Thursday, November 09, 2017

Face Off

After much vacillation and uncoordinated timing, Saffy, Amanda and I are now all officially off Facebook and signed up to Instagram.
            “Oh my God,” Amanda sighed the other day, “I feel so relaxed now! Honestly, I didn’t realise just how stressful being on Facebook was!”
            Saffy’s magnificent bosom trembled. “I know! No more reading rants about how stupid people are, or watching clips of people screaming at each other!”
            “Or scary American politicians saying scary things!” Amanda added.
            “And no more to-the-minute updates of some bomb going off somewhere that we can no longer go to!” I said.
            We paused a moment to contemplate our news lives free of the negative energy of Facebook.
            After a while, a thought occurred to me. “I am going to miss those cute videos of dogs though.”
            Saffy swooned. “Oooh, yes! I love those! Especially the ones with sleeping puppies or playing in the snow!”
            “And pictures of my adorable baby niece. My stupid sister isn’t on Instagram though I’ve begged her to,” Amanda sniffed.
            “Oh, that’s a shame!” Saffy said, her lips pursed into a moue of sympathy.
            “I’m also going to miss all those inspirational TED Talks! Instagram doesn’t have them!”
            Leave it to Sharyn to douse our wavering commitment to leave Facebook.
            “Aiyoh, you all, ah! One day, cannot tahan Facebook, next day change mind. How liddat? Good ting you not in charge of army!”
            Saffy stiffened. “I’m not sure there’s a rule that says we can’t have regrets, Shazz!”
            “Aiyah, what for have regret? Life so short, orredi! Regret is if you don’t order another portion of durian chendol, right or not? Jason, hor? Dis sort of ting no need regret, one!”
            Amanda later said privately that with this kind of life philosophy, Sharyn would make the world’s worst marriage counselor. “What kind of food analogy would she use for a divorcing couple? ‘Don’t bother, just have another round of laksa!’”
            “She’d probably add a ‘lor’ in there somewhere,” Saffy observed.
            Meanwhile, I’ve been exploring my new world on Instagram. It’s a surreal experience to peek into the private lives of people you only know about from reading trashy tabloid magazines at the hairdresser. The first time I watched Cindy Crawford cook burger in her kitchen, I had an out of body experience of the kind normally associated with…well, watching Cindy Crawford cook burger in her kitchen.
            “I never thought of people like her being real, if you know what I mean,” I said to Saffy. “She was cooking a burger! And looking really gorgeous, too, I have to say.”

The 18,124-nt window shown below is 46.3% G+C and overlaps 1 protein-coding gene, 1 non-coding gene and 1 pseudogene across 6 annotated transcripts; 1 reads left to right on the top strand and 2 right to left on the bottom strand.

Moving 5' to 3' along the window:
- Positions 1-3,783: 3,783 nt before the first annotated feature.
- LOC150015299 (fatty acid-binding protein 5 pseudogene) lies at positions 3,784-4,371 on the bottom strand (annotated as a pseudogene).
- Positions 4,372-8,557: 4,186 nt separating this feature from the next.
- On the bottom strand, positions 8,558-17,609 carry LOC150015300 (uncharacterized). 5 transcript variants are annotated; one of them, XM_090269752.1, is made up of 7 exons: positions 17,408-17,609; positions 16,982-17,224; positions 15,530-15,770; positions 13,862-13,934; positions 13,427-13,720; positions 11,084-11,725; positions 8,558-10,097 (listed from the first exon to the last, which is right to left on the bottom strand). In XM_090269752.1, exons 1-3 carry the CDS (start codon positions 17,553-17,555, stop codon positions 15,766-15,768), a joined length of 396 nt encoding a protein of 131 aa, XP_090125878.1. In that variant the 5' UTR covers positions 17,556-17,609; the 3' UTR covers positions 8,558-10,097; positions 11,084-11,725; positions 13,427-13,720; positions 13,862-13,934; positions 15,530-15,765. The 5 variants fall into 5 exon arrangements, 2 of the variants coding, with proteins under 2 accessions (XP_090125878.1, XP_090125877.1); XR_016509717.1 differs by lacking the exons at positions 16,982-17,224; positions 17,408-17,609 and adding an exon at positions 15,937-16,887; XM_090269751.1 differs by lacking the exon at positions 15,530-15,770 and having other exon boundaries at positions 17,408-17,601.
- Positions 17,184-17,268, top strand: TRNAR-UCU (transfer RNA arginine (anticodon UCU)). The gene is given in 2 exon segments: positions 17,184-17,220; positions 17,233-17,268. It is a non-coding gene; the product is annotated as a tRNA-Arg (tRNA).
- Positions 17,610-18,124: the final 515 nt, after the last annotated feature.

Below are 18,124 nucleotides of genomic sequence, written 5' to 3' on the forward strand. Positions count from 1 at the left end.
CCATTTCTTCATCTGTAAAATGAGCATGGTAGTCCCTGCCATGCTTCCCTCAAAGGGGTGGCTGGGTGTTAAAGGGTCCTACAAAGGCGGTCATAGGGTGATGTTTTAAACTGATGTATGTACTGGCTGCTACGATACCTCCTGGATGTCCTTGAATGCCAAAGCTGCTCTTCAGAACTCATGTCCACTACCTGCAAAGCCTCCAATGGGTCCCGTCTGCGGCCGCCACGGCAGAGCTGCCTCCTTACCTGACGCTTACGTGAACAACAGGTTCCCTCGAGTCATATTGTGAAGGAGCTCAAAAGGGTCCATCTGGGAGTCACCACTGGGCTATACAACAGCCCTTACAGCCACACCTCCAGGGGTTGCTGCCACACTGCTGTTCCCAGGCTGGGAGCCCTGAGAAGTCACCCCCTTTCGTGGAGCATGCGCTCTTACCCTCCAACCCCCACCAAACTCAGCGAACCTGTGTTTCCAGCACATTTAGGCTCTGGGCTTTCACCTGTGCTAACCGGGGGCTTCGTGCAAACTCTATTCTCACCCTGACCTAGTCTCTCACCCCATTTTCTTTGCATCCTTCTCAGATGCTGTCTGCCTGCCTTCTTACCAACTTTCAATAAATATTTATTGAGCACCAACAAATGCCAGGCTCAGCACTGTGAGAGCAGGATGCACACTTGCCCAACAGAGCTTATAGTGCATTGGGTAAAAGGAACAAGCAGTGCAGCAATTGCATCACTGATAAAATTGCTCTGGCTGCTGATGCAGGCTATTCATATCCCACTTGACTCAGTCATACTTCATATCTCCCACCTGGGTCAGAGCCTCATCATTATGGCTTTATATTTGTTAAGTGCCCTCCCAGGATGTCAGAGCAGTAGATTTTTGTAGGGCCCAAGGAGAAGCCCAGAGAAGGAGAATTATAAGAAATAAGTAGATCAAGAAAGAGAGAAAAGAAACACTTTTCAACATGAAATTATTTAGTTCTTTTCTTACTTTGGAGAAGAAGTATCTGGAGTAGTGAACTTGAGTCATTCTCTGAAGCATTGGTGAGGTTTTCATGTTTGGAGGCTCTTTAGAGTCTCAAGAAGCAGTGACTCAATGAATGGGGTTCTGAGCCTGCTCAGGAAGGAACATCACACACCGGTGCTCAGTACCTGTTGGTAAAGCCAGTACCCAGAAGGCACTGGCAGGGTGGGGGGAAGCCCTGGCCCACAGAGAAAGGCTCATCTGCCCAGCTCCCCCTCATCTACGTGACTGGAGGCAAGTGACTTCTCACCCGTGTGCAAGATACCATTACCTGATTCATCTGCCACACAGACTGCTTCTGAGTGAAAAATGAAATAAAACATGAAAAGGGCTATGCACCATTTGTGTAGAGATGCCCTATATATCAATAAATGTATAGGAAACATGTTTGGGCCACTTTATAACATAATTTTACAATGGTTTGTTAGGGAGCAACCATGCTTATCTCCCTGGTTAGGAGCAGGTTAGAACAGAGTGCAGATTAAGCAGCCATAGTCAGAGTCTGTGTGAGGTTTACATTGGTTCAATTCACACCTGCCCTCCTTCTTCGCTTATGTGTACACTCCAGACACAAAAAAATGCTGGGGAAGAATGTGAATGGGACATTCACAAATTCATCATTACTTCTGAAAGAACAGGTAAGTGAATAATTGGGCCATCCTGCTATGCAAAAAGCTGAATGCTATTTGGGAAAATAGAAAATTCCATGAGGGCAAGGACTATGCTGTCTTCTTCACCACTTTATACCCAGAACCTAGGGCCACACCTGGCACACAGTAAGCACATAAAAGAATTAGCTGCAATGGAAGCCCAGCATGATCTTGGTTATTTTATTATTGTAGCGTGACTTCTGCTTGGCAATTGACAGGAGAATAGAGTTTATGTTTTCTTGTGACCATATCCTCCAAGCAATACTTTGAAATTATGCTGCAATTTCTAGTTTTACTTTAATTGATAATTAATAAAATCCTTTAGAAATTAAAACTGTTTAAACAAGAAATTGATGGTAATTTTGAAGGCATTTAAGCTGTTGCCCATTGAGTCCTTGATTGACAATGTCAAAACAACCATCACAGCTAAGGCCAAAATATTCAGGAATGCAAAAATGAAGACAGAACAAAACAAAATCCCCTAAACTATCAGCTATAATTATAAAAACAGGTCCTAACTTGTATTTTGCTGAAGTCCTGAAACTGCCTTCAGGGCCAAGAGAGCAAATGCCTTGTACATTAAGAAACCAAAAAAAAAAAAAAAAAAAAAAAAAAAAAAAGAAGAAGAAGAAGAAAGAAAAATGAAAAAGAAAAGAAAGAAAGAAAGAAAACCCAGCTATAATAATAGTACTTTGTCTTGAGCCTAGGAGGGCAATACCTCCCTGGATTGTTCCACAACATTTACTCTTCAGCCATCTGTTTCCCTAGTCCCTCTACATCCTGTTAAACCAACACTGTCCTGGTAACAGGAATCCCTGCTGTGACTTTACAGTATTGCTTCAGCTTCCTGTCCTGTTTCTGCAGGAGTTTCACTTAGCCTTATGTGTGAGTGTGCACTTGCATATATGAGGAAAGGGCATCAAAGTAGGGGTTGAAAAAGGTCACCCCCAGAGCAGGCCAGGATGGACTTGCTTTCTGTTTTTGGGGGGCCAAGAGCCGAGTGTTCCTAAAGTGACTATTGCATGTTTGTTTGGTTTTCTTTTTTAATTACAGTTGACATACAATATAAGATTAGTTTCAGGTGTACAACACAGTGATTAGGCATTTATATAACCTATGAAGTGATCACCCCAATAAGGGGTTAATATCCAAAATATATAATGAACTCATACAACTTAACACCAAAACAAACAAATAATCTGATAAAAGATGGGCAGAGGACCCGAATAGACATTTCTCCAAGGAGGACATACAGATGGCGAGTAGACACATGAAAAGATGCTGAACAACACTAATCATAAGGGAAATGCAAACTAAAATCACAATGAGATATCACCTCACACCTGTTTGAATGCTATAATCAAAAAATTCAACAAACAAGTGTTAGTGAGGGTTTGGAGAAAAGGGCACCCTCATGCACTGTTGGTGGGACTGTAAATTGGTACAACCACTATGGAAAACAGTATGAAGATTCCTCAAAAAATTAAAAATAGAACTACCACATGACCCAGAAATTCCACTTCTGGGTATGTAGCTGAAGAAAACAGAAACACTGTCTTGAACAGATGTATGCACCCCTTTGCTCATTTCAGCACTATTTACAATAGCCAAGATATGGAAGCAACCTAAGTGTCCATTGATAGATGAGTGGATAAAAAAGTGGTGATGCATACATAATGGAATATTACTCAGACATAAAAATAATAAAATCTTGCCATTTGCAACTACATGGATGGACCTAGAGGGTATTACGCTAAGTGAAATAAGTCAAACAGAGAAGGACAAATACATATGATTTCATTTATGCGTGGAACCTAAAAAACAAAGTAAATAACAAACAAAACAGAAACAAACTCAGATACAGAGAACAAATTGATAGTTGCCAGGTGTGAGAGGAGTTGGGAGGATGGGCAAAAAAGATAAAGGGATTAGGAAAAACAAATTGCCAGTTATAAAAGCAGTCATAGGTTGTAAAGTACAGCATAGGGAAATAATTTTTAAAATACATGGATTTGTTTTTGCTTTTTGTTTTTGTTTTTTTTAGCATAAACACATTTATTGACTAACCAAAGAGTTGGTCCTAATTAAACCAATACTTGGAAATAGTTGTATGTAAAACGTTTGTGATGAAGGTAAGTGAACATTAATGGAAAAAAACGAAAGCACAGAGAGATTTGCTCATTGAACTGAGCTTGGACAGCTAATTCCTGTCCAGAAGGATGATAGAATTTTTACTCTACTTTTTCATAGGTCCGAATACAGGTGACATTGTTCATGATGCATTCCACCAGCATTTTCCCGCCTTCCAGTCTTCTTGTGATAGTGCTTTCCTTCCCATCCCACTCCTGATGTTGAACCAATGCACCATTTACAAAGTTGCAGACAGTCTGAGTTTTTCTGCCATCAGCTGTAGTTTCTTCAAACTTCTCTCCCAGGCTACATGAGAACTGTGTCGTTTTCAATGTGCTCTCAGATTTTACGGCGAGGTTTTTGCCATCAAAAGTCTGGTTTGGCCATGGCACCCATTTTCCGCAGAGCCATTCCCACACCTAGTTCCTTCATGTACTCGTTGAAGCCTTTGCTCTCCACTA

“I know. I’m following Ricky Martin and I think it’s so weird to see his rumpled morning face! I feel like he’s actually Facetiming me!”
            Amanda says she’s completely addicted to Instagram and wonders why it’s taken her so long to get onto it.
            “We’re really really late adopters, that’s why,” Saffy said the other day at breakfast as she took a video of her French toast, holding her phone with one hand and dribbling honey with her other.
Amanda leaned in. “But do you think people will judge me if they look at the list of people I follow and they find Kim Kardashian and The Specky Blonde?”
“I don’t think anyone cares,” Saffy said as she put down her jug of honey and then scrolled through her filters. “Now, I’m thinking I should use Perpetua for this one.”
Sharyn says she’s massively in love with Team Brando. “I doh no who he is but, wah lau, eh, he so handsome! His boyfriend lagi handsome! I tink hor, if dey have chil-dren, sure grow up and become supermodel one!”
“I want to have Ricky Martin’s children,” Saffy sighed. “I want to wake up next to him every morning and have his children!”
Amanda is obsessed with Peepy and Mother Lee. Well, to be accurate, she’s obsessed with Peepy’s ever changing collection of Hermes bags. “Does he work, I wonder?”
Barney Chen, who is also obsessed with the mother and son team, says they make their fortune selling gold leaf to temples in Thailand. “Isn’t that just genius?”
“Totally!” Amanda said. “Money w0uld just pour in every second of the day!”
All of which leaves us all with very little time during the day to do any actual work. Saffy said she spent all of Friday afternoon watching Dr Pimple Popper. “If only there was a job where I could watch her all day! I’d be so good at it!”
“Yes, if only,” Amanda said, as she scrolled through Justin Bieber’s feed.